Public interest design is about listening to people; learning about their customs, traditions and daily routine. It is about understanding what they desire from their surroundings and working together to create something compelling and life changing.
So what better way to listen than in their own language? After all, to miss the point is to demand they speak our language, whatever that may be? Isn't it?
Unfortunately, many of these remotely spoken languages are becoming increasingly endangered - threatened to extinction as Mandarin, Spanish and English bulldoze along, and ultimately nullify them. It would be terrifying to think that, in the present day of global communication, we would neglect to save them, with all the tools in hand to prevent that? We would have failed to listen and to effect a change. A public interest change.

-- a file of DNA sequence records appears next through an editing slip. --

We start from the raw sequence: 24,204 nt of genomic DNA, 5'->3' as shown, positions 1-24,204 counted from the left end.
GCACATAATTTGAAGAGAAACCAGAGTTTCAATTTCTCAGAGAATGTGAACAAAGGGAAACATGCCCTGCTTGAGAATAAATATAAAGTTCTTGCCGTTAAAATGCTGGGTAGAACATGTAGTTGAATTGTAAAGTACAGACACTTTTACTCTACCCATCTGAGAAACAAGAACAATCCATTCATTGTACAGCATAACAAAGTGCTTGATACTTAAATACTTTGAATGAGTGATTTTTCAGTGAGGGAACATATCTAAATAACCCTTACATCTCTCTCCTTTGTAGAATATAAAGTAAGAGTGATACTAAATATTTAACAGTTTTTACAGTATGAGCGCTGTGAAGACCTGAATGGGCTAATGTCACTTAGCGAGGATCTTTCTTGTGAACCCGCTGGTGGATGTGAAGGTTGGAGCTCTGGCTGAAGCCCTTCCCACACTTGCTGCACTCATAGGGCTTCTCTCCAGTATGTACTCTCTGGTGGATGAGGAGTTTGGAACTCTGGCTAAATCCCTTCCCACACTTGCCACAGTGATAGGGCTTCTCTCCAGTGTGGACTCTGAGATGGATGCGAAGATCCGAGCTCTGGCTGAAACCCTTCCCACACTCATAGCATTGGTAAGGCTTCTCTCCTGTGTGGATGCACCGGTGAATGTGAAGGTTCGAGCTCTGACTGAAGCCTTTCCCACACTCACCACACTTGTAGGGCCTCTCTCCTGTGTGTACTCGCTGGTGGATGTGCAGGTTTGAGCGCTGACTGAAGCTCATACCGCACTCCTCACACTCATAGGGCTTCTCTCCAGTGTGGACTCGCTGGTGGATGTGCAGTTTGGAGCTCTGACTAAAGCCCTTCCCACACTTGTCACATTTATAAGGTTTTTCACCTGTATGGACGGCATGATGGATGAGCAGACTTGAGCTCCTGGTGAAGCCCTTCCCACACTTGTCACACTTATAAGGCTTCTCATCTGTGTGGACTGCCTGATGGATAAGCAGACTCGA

Dr. Mark Turin is an anthropologist, linguist and broadcaster. Co-located between Cambridge and Yale Universities, Dr. Turin is a warrior for language preservation and all that comes with it: the history, the culture, the pride. I was lucky enough to hear him speak a few weeks ago in New York City and was inspired by his passion and his dedication to documenting endangered languages. Through social media, through making and reviving recordings of native speakers, and through the painstaking creation of the first dictionaries for some of these isolated cultures, Dr. Turin hopes to open a dialogue with some of the most remote villages in the Himalayas.
In doing so, he will save an invaluable part of their lives: their words.
Listen to the BBC programme for an insight into Dr. Turin's work in South Africa, or visit his website for more videos and current projects.
Author: B. Ashbridge